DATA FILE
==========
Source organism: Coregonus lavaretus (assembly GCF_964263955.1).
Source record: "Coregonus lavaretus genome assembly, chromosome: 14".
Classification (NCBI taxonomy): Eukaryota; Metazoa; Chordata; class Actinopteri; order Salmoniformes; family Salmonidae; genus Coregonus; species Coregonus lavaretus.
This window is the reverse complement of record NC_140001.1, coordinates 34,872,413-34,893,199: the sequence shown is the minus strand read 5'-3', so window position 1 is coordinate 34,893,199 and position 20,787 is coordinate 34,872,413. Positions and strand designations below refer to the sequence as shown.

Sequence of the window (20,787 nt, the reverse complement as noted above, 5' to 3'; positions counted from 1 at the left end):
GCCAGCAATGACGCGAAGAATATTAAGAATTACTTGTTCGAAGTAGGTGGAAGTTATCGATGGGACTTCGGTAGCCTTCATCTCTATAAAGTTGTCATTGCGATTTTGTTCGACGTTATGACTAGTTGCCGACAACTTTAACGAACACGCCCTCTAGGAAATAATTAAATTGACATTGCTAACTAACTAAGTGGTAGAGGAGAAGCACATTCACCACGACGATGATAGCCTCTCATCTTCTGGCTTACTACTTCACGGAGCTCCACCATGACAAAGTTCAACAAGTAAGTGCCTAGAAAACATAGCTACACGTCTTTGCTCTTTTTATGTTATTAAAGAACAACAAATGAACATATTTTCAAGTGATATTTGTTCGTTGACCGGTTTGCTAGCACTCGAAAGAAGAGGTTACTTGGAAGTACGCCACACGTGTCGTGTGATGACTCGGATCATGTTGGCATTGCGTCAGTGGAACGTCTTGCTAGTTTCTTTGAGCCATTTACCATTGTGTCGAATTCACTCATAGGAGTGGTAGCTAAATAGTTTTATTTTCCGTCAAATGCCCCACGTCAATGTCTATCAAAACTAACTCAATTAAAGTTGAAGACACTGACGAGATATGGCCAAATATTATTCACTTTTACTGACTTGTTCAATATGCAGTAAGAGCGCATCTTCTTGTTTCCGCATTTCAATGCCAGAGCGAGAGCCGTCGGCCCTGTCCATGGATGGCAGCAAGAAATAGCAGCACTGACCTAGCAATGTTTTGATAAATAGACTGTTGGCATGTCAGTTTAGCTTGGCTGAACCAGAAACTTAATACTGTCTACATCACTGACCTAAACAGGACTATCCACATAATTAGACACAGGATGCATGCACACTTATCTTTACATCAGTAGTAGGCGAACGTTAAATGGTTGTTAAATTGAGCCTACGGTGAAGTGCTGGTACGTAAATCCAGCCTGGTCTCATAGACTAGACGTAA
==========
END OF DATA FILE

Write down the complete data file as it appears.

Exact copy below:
Source organism: Coregonus lavaretus (assembly GCF_964263955.1).
Source record: "Coregonus lavaretus genome assembly, chromosome: 14".
Classification (NCBI taxonomy): Eukaryota; Metazoa; Chordata; class Actinopteri; order Salmoniformes; family Salmonidae; genus Coregonus; species Coregonus lavaretus.
This window is the reverse complement of record NC_140001.1, coordinates 34,872,413-34,893,199: the sequence shown is the minus strand read 5'-3', so window position 1 is coordinate 34,893,199 and position 20,787 is coordinate 34,872,413. Positions and strand designations below refer to the sequence as shown.

Sequence of the window (20,787 nt, the reverse complement as noted above, 5' to 3'; positions counted from 1 at the left end):
GCCAGCAATGACGCGAAGAATATTAAGAATTACTTGTTCGAAGTAGGTGGAAGTTATCGATGGGACTTCGGTAGCCTTCATCTCTATAAAGTTGTCATTGCGATTTTGTTCGACGTTATGACTAGTTGCCGACAACTTTAACGAACACGCCCTCTAGGAAATAATTAAATTGACATTGCTAACTAACTAAGTGGTAGAGGAGAAGCACATTCACCACGACGATGATAGCCTCTCATCTTCTGGCTTACTACTTCACGGAGCTCCACCATGACAAAGTTCAACAAGTAAGTGCCTAGAAAACATAGCTACACGTCTTTGCTCTTTTTATGTTATTAAAGAACAACAAATGAACATATTTTCAAGTGATATTTGTTCGTTGACCGGTTTGCTAGCACTCGAAAGAAGAGGTTACTTGGAAGTACGCCACACGTGTCGTGTGATGACTCGGATCATGTTGGCATTGCGTCAGTGGAACGTCTTGCTAGTTTCTTTGAGCCATTTACCATTGTGTCGAATTCACTCATAGGAGTGGTAGCTAAATAGTTTTATTTTCCGTCAAATGCCCCACGTCAATGTCTATCAAAACTAACTCAATTAAAGTTGAAGACACTGACGAGATATGGCCAAATATTATTCACTTTTACTGACTTGTTCAATATGCAGTAAGAGCGCATCTTCTTGTTTCCGCATTTCAATGCCAGAGCGAGAGCCGTCGGCCCTGTCCATGGATGGCAGCAAGAAATAGCAGCACTGACCTAGCAATGTTTTGATAAATAGACTGTTGGCATGTCAGTTTAGCTTGGCTGAACCAGAAACTTAATACTGTCTACATCACTGACCTAAACAGGACTATCCACATAATTAGACACAGGATGCATGCACACTTATCTTTACATCAGTAGTAGGCGAACGTTAAATGGTTGTTAAATTGAGCCTACGGTGAAGTGCTGGTACGTAAATCCAGCCTGGTCTCATAGACTAGACGTAA